If you’re over the age of 50, chances are you have to take supplements to keep you in good shape. With how many supplements there are, it can be hard to tell which ones are actually good for you.
In this blog, I will be covering the supplements to avoid if you’re over the age of 50.
4 Supplements to Avoid If You’re Over 50
I don’t recommend supplementing with calcium because it’s easily absorbed and obtained through food. Just getting a good diet with balanced vegetables gives you all of the calcium you need already.
The Journal of the American Heart Association found that people who took calcium for longer than 10 years were more likely to accumulate artery plaque.
Calcium forms deposits inside of the body, especially if you are lacking the proper fat-soluble vitamins to move it to where it needs to go.
Vitamin D3 removes calcium from the blood and puts it in the tissue; then vitamin K2 moves it onward to our bones.
A lot of people consume too much calcium and not enough vitamin D and K. Whether it be through dairy products, milk, or supplements, many of us are getting 600-1200 milligrams of calcium a day.
We may be trying to consume calcium to prevent conditions like osteoporosis, but it also takes a heavy toll on our arteries and heart.
If you want more calcium but want to avoid directly supplementing it, you can take a multivitamin or an electrolyte powder that has small amounts of it.
If you want to start to balance the amount of calcium in your body, I recommend taking vitamin D3 and K2 supplements together. I actually made a powder that combines both of these, which you can find here.
Doing this will improve the health of your arteries, and reduce the amount of stiffness in your body.
Many people take iron supplements because they’re at risk for anemia and have low blood cell counts. Unfortunately, this can have negative health impacts.
The Mayo Clinic reports that excessive iron intake may actually lead to a buildup of iron in your organs. This can lead to a variety of problems such as diabetes, heart issues, and liver dysfunction.
The recommended daily allowance of iron for women under 50 is 18 milligrams, but as soon as you’re over the age of 50, it drops to 8 milligrams. Iron is especially important for women on their menstrual cycle because they’re losing a lot of blood and need to replace the iron they lose. Once they hit menopause, they no longer need as much iron.
As you age, you need 2 ½ times less iron, which is likely why many get more iron than they need.
If you want to know if you’re at risk of too much iron in your system, you can take a blood test to measure your ferritin levels. High ferritin has been tied to increased stroke risks. Keep in mind that if you have an infection, it can raise ferritin levels for a short amount of time.
One solution to high iron levels is donating blood. When you donate blood, your iron levels will start to go down.
Ideally, you should try to get your ferritin number below 150. Don’t take iron supplements if you’re over the age of 50; instead, try to get adequate amounts of iron through meats and nuts.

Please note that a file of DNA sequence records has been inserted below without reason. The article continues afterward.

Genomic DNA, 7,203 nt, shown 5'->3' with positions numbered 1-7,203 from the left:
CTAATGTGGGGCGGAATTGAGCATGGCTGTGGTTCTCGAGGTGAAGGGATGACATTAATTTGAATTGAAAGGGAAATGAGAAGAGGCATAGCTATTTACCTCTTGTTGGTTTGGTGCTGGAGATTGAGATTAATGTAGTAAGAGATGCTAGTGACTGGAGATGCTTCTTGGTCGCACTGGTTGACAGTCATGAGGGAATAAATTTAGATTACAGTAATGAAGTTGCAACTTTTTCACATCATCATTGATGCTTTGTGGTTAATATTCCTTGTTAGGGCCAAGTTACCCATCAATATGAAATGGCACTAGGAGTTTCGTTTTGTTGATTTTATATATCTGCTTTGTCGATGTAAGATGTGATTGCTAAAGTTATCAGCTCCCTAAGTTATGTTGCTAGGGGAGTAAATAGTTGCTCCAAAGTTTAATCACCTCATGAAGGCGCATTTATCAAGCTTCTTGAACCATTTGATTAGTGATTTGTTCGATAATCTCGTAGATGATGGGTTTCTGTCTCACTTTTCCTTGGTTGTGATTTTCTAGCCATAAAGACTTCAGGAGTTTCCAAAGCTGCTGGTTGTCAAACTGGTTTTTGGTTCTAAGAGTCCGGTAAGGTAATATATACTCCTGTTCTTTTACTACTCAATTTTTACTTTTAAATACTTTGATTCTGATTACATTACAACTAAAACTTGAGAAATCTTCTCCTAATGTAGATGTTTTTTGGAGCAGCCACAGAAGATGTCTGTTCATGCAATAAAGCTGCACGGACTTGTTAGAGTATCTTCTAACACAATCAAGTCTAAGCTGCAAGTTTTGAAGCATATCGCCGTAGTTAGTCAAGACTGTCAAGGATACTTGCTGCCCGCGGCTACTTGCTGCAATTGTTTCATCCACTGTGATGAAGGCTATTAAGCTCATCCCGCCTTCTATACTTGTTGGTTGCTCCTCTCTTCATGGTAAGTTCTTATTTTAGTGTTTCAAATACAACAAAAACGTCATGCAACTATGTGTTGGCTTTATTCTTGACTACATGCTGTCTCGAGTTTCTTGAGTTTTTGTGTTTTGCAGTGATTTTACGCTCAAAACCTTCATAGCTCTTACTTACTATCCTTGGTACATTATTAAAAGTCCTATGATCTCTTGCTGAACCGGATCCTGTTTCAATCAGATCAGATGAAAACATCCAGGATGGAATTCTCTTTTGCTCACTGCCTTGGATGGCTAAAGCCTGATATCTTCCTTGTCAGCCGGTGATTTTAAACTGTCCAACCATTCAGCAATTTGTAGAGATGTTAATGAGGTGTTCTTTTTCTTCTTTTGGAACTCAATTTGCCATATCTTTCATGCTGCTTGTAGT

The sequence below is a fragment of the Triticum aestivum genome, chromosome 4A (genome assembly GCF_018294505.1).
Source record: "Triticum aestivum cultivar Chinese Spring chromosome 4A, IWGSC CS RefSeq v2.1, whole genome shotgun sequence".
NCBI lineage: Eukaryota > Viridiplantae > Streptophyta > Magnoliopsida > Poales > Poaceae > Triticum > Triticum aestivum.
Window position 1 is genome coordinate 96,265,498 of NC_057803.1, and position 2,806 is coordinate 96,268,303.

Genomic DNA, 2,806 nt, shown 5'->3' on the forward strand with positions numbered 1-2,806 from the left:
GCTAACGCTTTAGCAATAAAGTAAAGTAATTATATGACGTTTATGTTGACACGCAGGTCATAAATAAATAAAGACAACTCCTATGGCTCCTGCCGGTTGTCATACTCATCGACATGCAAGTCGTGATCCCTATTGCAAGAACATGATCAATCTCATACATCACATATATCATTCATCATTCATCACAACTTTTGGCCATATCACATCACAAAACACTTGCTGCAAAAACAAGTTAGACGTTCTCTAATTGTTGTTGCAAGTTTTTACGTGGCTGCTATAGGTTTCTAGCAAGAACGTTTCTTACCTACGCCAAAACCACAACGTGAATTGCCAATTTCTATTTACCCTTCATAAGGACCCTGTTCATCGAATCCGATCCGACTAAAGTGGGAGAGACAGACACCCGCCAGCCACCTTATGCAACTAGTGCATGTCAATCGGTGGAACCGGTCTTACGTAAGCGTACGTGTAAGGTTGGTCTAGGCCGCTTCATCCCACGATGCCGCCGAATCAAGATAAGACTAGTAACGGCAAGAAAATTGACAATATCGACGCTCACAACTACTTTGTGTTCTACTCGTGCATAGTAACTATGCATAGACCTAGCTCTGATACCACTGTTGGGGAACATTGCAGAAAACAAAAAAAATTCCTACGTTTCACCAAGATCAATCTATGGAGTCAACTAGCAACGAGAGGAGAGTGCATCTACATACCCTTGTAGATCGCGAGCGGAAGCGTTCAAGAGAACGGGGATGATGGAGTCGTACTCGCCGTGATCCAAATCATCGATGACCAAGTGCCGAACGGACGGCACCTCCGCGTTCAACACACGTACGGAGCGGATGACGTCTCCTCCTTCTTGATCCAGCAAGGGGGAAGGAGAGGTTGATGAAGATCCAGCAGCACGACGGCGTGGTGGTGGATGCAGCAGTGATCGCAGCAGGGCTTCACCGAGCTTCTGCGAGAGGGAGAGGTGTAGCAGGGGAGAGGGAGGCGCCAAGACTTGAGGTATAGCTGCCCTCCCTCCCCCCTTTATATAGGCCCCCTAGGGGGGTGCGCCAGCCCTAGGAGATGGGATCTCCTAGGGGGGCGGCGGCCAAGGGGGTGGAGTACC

Soy is the number one most genetically modified organism on the planet, which means it’s highly processed.
A study published in the American Journal of Clinical Nutrition followed 76,000 women for an 11-year-long period of time.
The study found an increased risk of estrogen-based breast cancers linked to the consumption of soy-based products, foods, and supplements.
You want to avoid soy-based supplements, especially if you’re a woman with a family history of breast cancer. Anything with soy has higher levels of estrogen, which may increase your risk of estrogen-based cancers.
Copper is a metal often found in minerals and supplements that tends to congest the body and settle in the cells and arteries.
There’s scientific evidence that high levels of copper are linked to Alzheimer’s disease, heart disease, and other age-related disorders.
We do need some copper in our system. If you’re taking high amounts of vitamin D or zinc, you may want to take copper with it. Copper and iron are both essential nutrients to life and actually benefit reproductive health in younger people.
After the age of 50 however, these metals can actually damage your cells. In order to keep a good balance, you should be getting small amounts of copper in, potentially through food.
If you are taking copper supplements, I recommend taking them with zinc, which will level out the amount of copper in your body. If you’re taking 30-50 mg of zinc, it’s a good idea to take some copper to have a good balance.
If you want zinc in a supplement, you can check out my vitamin D3 and a K2 supplement, which comes with zinc included.
The amount of nutrients your body needs is about balance. You can identify some signs that will tell you if you have too much of something. One of these signs is feeling old and stiff.
If you want to know more about how to start undoing stiffness and live a healthier lifestyle, check out my video that covers it here.